With the flow-on effect into commercial property and other sectors, the hope is this will include retail. The state government through UrbanGrowth NSW, together with property group GPT, has developed a masterplan in line with amended guidelines to transform the Newcastle CBD including its Mall Precinct. “Newcastle is embracing change and there is definitely renewed interest and confidence,” Suminoski says.
“Demand is growing — demand for investment opportunities and property opportunities. Not just from investors or self-managed super funds, but businesses wanting to invest in property for their own functions here in Newcastle, as they expand. There is interest from Sydney, too, and interstate businesses are looking to locate here.”
The money from the lease of the port is meant to be spent on the infrastructure projects most vital to ensure Newcastle and the Hunter Region grows.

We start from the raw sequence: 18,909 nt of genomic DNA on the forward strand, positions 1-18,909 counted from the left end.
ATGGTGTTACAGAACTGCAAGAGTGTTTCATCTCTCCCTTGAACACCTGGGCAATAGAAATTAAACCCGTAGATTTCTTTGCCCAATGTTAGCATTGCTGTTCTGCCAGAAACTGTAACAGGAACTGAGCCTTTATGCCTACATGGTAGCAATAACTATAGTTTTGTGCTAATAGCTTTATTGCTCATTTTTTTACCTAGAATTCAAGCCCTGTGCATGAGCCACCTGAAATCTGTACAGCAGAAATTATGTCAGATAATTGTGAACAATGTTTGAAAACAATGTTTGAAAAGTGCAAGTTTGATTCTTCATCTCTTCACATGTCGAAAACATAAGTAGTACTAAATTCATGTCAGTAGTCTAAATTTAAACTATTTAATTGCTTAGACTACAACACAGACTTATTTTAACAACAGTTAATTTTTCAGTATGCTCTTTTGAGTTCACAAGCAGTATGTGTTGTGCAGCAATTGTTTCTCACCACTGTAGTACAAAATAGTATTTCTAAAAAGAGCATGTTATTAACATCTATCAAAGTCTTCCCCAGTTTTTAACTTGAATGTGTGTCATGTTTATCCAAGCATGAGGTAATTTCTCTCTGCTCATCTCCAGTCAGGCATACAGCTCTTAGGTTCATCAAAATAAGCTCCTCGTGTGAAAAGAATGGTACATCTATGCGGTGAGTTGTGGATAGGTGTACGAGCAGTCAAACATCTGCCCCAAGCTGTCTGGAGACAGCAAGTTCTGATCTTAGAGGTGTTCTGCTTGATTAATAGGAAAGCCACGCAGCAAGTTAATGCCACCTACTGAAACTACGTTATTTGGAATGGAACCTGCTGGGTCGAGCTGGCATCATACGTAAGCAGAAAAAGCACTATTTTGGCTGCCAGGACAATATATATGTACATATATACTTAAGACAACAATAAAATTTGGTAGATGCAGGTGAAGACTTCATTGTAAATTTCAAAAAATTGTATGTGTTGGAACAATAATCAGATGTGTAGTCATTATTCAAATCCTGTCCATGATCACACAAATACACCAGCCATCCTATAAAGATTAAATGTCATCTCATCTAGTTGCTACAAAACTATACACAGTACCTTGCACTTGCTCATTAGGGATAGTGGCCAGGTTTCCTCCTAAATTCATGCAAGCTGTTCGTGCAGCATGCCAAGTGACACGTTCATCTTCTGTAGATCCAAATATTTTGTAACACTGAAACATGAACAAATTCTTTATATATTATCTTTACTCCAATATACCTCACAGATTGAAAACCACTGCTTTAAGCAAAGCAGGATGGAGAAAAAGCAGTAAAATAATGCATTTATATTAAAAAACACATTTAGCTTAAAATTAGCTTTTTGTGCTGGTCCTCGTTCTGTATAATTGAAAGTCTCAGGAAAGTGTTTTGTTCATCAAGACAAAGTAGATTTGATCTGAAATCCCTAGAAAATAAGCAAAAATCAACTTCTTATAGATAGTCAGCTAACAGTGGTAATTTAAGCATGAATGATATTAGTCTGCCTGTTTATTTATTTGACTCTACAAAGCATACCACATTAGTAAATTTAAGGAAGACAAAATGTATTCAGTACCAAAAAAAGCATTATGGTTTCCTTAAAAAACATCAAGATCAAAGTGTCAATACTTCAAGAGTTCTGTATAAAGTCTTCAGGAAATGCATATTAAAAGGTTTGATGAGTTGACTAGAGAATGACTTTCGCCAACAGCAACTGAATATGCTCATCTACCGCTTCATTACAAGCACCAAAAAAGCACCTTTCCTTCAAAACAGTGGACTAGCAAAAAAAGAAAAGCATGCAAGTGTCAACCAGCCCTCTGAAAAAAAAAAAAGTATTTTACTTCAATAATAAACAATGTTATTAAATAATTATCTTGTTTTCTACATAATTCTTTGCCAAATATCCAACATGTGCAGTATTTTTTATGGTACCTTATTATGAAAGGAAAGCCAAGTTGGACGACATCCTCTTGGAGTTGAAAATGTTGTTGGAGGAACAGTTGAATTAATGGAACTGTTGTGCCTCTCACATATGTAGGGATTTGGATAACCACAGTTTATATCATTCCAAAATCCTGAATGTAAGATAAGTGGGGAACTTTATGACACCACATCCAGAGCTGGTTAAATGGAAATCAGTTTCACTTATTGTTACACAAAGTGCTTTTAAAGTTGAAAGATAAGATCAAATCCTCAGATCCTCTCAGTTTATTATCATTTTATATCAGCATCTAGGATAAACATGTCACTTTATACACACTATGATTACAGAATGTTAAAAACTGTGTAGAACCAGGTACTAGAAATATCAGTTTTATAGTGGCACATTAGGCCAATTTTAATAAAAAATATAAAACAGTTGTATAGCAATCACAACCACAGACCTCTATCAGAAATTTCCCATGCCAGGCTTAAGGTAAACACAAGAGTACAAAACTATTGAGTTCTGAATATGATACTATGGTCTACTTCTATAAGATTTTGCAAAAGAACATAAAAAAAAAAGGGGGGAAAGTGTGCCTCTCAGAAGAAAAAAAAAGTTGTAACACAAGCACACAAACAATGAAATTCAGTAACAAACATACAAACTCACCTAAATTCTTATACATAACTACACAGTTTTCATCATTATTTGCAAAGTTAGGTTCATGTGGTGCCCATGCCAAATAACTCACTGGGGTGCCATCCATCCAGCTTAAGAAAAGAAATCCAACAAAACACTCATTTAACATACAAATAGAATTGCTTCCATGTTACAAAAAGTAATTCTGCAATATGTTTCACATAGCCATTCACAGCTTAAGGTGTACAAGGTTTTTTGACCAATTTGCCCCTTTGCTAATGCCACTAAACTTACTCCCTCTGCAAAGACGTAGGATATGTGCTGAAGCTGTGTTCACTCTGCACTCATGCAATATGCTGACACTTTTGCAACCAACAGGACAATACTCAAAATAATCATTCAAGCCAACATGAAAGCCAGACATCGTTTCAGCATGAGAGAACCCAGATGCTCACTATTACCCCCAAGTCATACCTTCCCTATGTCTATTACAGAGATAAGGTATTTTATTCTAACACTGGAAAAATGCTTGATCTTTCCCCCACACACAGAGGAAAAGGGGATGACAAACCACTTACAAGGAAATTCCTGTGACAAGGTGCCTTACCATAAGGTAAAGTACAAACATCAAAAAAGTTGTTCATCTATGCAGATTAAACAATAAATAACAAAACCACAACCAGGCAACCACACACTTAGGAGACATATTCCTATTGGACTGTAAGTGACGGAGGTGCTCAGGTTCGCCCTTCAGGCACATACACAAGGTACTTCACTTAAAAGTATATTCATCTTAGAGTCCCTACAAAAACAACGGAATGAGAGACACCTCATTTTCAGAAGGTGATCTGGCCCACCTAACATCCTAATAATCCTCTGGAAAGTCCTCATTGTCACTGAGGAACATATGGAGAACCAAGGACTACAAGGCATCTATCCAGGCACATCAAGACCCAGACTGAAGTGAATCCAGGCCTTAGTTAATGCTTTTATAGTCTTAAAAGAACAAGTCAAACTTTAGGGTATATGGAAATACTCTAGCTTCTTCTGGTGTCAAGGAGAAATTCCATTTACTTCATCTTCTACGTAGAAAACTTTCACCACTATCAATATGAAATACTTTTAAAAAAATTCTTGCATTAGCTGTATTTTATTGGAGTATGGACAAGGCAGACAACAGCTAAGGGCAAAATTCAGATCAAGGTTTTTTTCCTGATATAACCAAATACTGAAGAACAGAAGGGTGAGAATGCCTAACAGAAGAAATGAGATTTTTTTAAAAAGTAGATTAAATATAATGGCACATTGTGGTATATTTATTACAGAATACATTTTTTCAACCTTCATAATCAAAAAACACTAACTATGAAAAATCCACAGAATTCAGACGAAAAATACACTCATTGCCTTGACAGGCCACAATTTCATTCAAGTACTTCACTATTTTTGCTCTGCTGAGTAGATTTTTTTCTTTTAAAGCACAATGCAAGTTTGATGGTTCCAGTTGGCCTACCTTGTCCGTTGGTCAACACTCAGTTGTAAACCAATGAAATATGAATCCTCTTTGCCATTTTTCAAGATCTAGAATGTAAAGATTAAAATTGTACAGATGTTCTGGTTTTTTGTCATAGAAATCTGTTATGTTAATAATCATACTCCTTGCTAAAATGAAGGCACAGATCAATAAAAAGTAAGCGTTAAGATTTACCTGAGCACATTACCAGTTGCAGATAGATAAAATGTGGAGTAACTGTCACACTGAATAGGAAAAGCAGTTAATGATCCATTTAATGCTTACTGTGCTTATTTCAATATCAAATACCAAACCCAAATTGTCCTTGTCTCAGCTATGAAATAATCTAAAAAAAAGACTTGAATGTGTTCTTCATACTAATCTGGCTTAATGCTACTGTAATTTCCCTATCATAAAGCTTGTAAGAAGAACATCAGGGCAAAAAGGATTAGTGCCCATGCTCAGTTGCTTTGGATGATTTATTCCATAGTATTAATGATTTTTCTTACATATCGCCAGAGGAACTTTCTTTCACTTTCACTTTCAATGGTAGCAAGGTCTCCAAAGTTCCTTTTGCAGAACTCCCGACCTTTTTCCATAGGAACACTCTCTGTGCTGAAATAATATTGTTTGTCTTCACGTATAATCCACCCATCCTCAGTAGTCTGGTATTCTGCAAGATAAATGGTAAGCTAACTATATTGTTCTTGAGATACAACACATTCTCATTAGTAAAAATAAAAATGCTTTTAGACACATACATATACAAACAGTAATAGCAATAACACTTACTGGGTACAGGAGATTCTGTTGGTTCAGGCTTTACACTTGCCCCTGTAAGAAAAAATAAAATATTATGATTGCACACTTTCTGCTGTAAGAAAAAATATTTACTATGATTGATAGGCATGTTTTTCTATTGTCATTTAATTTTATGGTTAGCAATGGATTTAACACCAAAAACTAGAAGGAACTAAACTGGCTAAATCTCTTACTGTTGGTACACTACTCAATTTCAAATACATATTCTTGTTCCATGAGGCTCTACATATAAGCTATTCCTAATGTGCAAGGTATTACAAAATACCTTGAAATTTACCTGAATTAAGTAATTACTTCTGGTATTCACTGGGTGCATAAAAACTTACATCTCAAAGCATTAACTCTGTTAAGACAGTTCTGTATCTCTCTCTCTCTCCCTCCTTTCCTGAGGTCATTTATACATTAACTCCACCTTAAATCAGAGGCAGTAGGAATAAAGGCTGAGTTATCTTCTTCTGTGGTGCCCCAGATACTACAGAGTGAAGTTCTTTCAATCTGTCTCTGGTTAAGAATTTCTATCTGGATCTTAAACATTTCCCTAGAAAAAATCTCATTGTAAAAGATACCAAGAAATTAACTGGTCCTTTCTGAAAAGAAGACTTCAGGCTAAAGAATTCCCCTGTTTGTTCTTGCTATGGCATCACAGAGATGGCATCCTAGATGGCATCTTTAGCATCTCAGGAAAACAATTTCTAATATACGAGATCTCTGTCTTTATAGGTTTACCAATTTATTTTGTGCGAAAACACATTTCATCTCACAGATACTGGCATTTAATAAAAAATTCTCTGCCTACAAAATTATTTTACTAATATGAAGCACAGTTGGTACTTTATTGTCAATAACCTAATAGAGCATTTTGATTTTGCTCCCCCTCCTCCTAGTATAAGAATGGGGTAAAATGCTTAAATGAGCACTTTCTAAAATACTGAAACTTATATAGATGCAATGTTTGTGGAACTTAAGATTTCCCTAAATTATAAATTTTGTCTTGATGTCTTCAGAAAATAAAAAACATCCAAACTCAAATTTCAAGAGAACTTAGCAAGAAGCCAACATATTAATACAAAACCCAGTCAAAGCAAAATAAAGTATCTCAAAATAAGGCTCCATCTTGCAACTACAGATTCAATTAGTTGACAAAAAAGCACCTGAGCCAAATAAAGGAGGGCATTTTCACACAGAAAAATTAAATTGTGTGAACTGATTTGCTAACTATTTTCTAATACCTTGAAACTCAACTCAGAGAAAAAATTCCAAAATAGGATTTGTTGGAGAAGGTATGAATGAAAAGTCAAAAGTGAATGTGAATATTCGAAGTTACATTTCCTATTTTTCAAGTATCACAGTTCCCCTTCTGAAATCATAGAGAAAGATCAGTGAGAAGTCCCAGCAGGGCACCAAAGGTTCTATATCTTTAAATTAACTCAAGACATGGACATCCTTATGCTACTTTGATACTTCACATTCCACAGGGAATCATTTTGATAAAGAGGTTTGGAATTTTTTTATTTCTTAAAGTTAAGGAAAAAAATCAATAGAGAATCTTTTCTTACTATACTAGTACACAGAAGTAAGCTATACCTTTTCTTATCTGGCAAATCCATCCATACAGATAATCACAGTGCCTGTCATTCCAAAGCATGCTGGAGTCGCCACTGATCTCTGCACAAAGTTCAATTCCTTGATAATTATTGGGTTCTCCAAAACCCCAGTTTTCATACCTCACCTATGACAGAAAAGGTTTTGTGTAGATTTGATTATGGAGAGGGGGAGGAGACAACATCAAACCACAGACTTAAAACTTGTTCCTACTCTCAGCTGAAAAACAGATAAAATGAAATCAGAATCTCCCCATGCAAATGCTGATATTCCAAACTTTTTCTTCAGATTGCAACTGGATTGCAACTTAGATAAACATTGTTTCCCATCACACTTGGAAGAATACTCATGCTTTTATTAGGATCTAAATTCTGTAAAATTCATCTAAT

This comes when opportunities in bigger metropolitan areas are becoming more limited. Any infrastructure elsewhere that eases pressure on the fringe suburbs around Sydney has to be a good thing. Newcastle provides that.
Sydney’s basin is physically hemmed in. The central coast between the capital and Newcastle can have an important role in easing development pressures, but it lacks some of the services that exist in Newcastle, notably in tertiary education and health.
Mining companies tightening their belts have softened the region’s industrial market, but the opening of the $1.7bn Hunter Expressway linking the northwest region beyond Newcastle and Maitland has resulted in stronger business interest from transport and logistics providers.
“The fringe of Newcastle is an hour-and-a half to Wahroonga (in northern Sydney),” Suminoski says. “Logistically, that isn’t a big gap, so there is definitely an opportunity there and people from Sydney are realising that. ‘Do we locate on the fringe of Sydney or do we just go to Newcastle?’
“Transport studies and reports following the closure of BHP (local steel operations in 1999) together with the continued pressure and constraints on Port Botany (in Sydney]) identified the need for an additional multipurpose container terminal (MPT).